My ancestors had a saying when asked why some of their relatives had married first cousins:
“Cousin and cousin make good soup.”
The Farncomb family must have made a lot of good soup.
Frederick married his cousin Jane.
Son John married his cousin — another Jane.
Younger son Alfred married his cousin Hannah.
But let’s go back to 1867.
Frederick inherited money from his uncle Thomas Farncomb, the wealthy Lord Mayor of London, England. He and Jane bought more land in Bond Head, and hired a Toronto architect to draw up the plans.
The house was built in 18 months, between 1868 and 1869.
Three of the Farncomb sons – William, John and Frederick Edward – became Anglican priests.
Two others – Alfred and Thomas – became doctors.
Alfred became a popular and influential general practitioner in the Newcastle area. His wife Hannah appears to have helped him with the record-keeping. Hannah was a skillful host of weddings and other special gatherings at Ebor House. She was also the organist at the family church (St. George’s Anglican) for 40 years.
In 1895, John, who’d been posted to various Anglican churches in Ontario, returned home to St. George’s as the Reverend Canon John Farncomb…. a nice step up from being an ordinary priest. He was a well-respected rector.
He’d married cousin Jane in 1880 and they had five children. Two sons, Frederick Charles and John Robson, went to Trinity College, a private school in nearby Port Hope that previous Farncombs had attended.
In the summer of 1901, the boys were 16 and 18 years old. They were home for the holidays.
There was a nice sandy beach at Bond Head, and it was a popular spot for both adults and young people alike. I imagine that the boys could hardly wait to put down their school stuff, shuck off their uniforms and go to the nearby lake for a swim. They did that often that summer.
But August 11 was different. Frederick Charles and his brother John did not return home that day.
Both drowned in Lake Ontario.
It was as if the world had come crashing down on the Farncombs.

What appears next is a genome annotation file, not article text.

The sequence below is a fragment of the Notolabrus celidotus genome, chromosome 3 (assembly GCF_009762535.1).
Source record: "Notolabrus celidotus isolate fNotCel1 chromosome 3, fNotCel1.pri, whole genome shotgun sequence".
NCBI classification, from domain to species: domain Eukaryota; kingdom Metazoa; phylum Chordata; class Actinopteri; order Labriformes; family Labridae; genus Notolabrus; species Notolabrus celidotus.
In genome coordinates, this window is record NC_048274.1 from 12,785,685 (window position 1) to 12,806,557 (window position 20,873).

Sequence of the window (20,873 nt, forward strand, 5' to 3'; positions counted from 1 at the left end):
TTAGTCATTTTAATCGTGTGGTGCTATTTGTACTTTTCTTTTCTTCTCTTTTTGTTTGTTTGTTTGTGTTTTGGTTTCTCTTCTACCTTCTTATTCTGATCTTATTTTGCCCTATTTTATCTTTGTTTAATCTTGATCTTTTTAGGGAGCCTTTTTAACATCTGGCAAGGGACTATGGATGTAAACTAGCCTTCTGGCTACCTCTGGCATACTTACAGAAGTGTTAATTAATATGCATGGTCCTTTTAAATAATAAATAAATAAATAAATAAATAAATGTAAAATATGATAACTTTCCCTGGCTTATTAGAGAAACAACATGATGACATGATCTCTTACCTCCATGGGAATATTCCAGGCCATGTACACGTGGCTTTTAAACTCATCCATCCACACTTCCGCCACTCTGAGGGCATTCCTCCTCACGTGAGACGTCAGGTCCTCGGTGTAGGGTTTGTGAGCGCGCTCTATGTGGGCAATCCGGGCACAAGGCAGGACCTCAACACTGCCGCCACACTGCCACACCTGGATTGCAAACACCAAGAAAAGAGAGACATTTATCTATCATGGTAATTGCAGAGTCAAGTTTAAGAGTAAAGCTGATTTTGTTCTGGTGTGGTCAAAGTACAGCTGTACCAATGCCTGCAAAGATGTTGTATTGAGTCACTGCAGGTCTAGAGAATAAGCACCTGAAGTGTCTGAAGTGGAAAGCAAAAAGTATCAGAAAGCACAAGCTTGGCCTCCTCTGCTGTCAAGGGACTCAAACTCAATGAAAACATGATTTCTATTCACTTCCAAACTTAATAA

Parents who’ve experienced it will tell you that the worst thing that can happen is to lose a child.
John and Jane lost not one, but two children in one day.
Two beloved sons gone.
And now, John and Jane were expected to grieve, but carry on.
Perhaps onlookers thought that a priest and his wife would have some special way of coping with tragedy. Perhaps they thought that with three priests and two doctors in the family, everything would be alright.
Everything was not alright.
The boys died in August 1901, and John, Jane and the remaining children left St. George’s Church before the year was over. He served at another parish for several years.
How did they cope?
One imagines that they tried hard to get over the loss.
That they tried to rely on each other and their families and on their faith.
But Jane fell apart, and, in his own way, so did John. She died in 1914, broken, and he followed three years later.
In the century that followed the boys’ deaths, momentous events took place in the world.
The first and second world wars, in which many young Canadians fought.
The great depression.
A man landing on the moon.
The cold war between the west and Russia.
And these were just a few.
Ebor House lived through them all. Life went on.
Despite the tragedy, Ebor House continued to be “home” to Farncomb descendants. It appears to have been a wonderful home, full of activity inside and out.
Alfred’s daughter Helen married Reginald Le Gresley and, from the huge barn, they operated Newcastle Dairy. It produced 1,000 quarts of milk each week.
The whole Le Gresley family worked in the dairy, adults and children alike.
There was a creek nearby for fishing. A beach for swimming.
Parents who worked in the barn behind the family house.
And neighborhood children to play with.
The records show that Frederick Farncomb died in 1893. His wife Jane died in 1905.
The house passed to their son Alfred, then to Helen, Alfred’s daughter, then to Helen’s son Balfour. He was the last Farncomb to own Ebor House. He sold the house to Ron.
Not much is written or said about John and Jane Farncomb in the public sphere. Years after their deaths, one or more Farncomb descendants had a memorial stone made for the couple.
The wording is one of the most moving I’ve ever read.
“Heartbroken on drowning of sons Frederick and John Farncomb.”